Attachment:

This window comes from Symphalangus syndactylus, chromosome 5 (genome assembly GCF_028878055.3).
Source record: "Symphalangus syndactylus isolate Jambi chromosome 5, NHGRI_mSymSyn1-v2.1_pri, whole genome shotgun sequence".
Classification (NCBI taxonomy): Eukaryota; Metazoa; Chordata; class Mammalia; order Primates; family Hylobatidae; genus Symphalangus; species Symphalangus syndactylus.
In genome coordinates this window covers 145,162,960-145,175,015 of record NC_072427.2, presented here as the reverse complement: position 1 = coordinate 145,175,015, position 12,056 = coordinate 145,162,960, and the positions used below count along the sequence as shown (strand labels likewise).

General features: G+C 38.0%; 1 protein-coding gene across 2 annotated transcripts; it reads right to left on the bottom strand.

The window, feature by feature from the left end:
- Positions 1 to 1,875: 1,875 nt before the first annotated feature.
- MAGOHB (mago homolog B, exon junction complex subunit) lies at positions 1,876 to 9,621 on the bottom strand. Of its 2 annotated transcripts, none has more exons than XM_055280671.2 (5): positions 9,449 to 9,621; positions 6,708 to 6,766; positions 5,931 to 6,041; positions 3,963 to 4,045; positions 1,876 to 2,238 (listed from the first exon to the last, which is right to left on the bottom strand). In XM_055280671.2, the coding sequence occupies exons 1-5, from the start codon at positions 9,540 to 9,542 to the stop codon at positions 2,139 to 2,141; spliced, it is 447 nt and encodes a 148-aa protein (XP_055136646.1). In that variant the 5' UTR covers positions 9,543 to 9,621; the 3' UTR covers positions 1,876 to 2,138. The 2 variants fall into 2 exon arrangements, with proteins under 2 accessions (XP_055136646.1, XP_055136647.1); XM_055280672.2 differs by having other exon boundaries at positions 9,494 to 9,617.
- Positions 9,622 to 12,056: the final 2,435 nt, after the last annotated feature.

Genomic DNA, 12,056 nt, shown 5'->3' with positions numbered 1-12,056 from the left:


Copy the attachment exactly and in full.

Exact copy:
This window comes from Symphalangus syndactylus, chromosome 5 (genome assembly GCF_028878055.3).
Source record: "Symphalangus syndactylus isolate Jambi chromosome 5, NHGRI_mSymSyn1-v2.1_pri, whole genome shotgun sequence".
Classification (NCBI taxonomy): Eukaryota; Metazoa; Chordata; class Mammalia; order Primates; family Hylobatidae; genus Symphalangus; species Symphalangus syndactylus.
In genome coordinates this window covers 145,162,960-145,175,015 of record NC_072427.2, presented here as the reverse complement: position 1 = coordinate 145,175,015, position 12,056 = coordinate 145,162,960, and the positions used below count along the sequence as shown (strand labels likewise).

General features: G+C 38.0%; 1 protein-coding gene across 2 annotated transcripts; it reads right to left on the bottom strand.

The window, feature by feature from the left end:
- Positions 1 to 1,875: 1,875 nt before the first annotated feature.
- MAGOHB (mago homolog B, exon junction complex subunit) lies at positions 1,876 to 9,621 on the bottom strand. Of its 2 annotated transcripts, none has more exons than XM_055280671.2 (5): positions 9,449 to 9,621; positions 6,708 to 6,766; positions 5,931 to 6,041; positions 3,963 to 4,045; positions 1,876 to 2,238 (listed from the first exon to the last, which is right to left on the bottom strand). In XM_055280671.2, the coding sequence occupies exons 1-5, from the start codon at positions 9,540 to 9,542 to the stop codon at positions 2,139 to 2,141; spliced, it is 447 nt and encodes a 148-aa protein (XP_055136646.1). In that variant the 5' UTR covers positions 9,543 to 9,621; the 3' UTR covers positions 1,876 to 2,138. The 2 variants fall into 2 exon arrangements, with proteins under 2 accessions (XP_055136646.1, XP_055136647.1); XM_055280672.2 differs by having other exon boundaries at positions 9,494 to 9,617.
- Positions 9,622 to 12,056: the final 2,435 nt, after the last annotated feature.

Genomic DNA, 12,056 nt, shown 5'->3' with positions numbered 1-12,056 from the left: